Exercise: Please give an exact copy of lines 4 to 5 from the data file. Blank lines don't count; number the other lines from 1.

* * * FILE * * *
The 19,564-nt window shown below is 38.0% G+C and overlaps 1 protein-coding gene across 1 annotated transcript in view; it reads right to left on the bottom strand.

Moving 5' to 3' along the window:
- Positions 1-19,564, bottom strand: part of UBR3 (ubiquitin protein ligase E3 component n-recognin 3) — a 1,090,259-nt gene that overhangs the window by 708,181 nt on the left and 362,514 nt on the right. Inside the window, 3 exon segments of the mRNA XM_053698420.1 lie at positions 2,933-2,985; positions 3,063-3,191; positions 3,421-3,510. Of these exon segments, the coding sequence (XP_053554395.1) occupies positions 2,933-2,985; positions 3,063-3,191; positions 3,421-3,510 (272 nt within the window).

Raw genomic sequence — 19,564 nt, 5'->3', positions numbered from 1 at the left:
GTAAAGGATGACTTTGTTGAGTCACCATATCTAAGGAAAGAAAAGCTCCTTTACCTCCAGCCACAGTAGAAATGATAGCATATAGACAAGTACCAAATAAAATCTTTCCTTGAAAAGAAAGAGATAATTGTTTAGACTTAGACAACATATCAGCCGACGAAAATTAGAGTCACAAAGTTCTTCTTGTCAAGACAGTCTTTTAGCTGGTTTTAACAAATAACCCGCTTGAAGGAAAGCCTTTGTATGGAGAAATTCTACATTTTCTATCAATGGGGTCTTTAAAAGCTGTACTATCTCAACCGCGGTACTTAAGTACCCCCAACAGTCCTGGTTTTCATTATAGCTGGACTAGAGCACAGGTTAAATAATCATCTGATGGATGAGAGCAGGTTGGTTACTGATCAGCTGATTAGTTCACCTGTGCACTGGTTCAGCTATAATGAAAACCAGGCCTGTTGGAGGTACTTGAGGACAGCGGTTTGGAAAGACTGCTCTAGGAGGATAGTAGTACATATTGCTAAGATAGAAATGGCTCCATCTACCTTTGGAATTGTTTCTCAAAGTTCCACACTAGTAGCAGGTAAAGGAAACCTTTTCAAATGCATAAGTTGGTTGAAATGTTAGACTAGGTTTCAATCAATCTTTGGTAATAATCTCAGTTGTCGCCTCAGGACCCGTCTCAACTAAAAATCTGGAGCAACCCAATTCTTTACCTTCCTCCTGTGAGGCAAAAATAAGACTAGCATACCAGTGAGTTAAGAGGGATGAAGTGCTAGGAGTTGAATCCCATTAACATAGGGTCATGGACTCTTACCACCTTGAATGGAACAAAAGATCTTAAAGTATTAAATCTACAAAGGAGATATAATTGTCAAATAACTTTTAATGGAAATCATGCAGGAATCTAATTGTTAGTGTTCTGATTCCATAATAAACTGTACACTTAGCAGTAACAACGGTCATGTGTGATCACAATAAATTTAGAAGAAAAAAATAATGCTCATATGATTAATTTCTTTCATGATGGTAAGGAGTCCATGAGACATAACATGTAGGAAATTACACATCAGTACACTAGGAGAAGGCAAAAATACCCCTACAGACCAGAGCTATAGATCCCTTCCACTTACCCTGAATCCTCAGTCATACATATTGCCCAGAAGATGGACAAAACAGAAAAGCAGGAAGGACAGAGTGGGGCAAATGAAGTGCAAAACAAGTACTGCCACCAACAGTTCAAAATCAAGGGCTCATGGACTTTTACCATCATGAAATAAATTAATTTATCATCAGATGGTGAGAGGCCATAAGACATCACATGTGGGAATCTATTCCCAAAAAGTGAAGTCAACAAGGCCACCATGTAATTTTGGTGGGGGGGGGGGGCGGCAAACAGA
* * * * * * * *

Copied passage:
Raw genomic sequence — 19,564 nt, 5'->3', positions numbered from 1 at the left:
GTAAAGGATGACTTTGTTGAGTCACCATATCTAAGGAAAGAAAAGCTCCTTTACCTCCAGCCACAGTAGAAATGATAGCATATAGACAAGTACCAAATAAAATCTTTCCTTGAAAAGAAAGAGATAATTGTTTAGACTTAGACAACATATCAGCCGACGAAAATTAGAGTCACAAAGTTCTTCTTGTCAAGACAGTCTTTTAGCTGGTTTTAACAAATAACCCGCTTGAAGGAAAGCCTTTGTATGGAGAAATTCTACATTTTCTATCAATGGGGTCTTTAAAAGCTGTACTATCTCAACCGCGGTACTTAAGTACCCCCAACAGTCCTGGTTTTCATTATAGCTGGACTAGAGCACAGGTTAAATAATCATCTGATGGATGAGAGCAGGTTGGTTACTGATCAGCTGATTAGTTCACCTGTGCACTGGTTCAGCTATAATGAAAACCAGGCCTGTTGGAGGTACTTGAGGACAGCGGTTTGGAAAGACTGCTCTAGGAGGATAGTAGTACATATTGCTAAGATAGAAATGGCTCCATCTACCTTTGGAATTGTTTCTCAAAGTTCCACACTAGTAGCAGGTAAAGGAAACCTTTTCAAATGCATAAGTTGGTTGAAATGTTAGACTAGGTTTCAATCAATCTTTGGTAATAATCTCAGTTGTCGCCTCAGGACCCGTCTCAACTAAAAATCTGGAGCAACCCAATTCTTTACCTTCCTCCTGTGAGGCAAAAATAAGACTAGCATACCAGTGAGTTAAGAGGGATGAAGTGCTAGGAGTTGAATCCCATTAACATAGGGTCATGGACTCTTACCACCTTGAATGGAACAAAAGATCTTAAAGTATTAAATCTACAAAGGAGATATAATTGTCAAATAACTTTTAATGGAAATCATGCAGGAATCTAATTGTTAGTGTTCTGATTCCATAATAAACTGTACACTTAGCAGTAACAACGGTCATGTGTGATCACAATAAATTTAGAAGAAAAAAATAATGCTCATATGATTAATTTCTTTCATGATGGTAAGGAGTCCATGAGACATAACATGTAGGAAATTACACATCAGTACACTAGGAGAAGGCAAAAATACCCCTACAGACCAGAGCTATAGATCCCTTCCACTTACCCTGAATCCTCAGTCATACATATTGCCCAGAAGATGGACAAAACAGAAAAGCAGGAAGGACAGAGTGGGGCAAATGAAGTGCAAAACAAGTACTGCCACCAACAGTTCAAAATCAAGGGCTCATGGACTTTTACCATCATGAAATAAATTAATTTATCATCAGATGGTGAGAGGCCATAAGACATCACATGTGGGAATCTATTCCCAAAAAGTGAAGTCAACAAGGCCACCATGTAATTTTGGTGGGGGGGGGGGGCGGCAAACAGA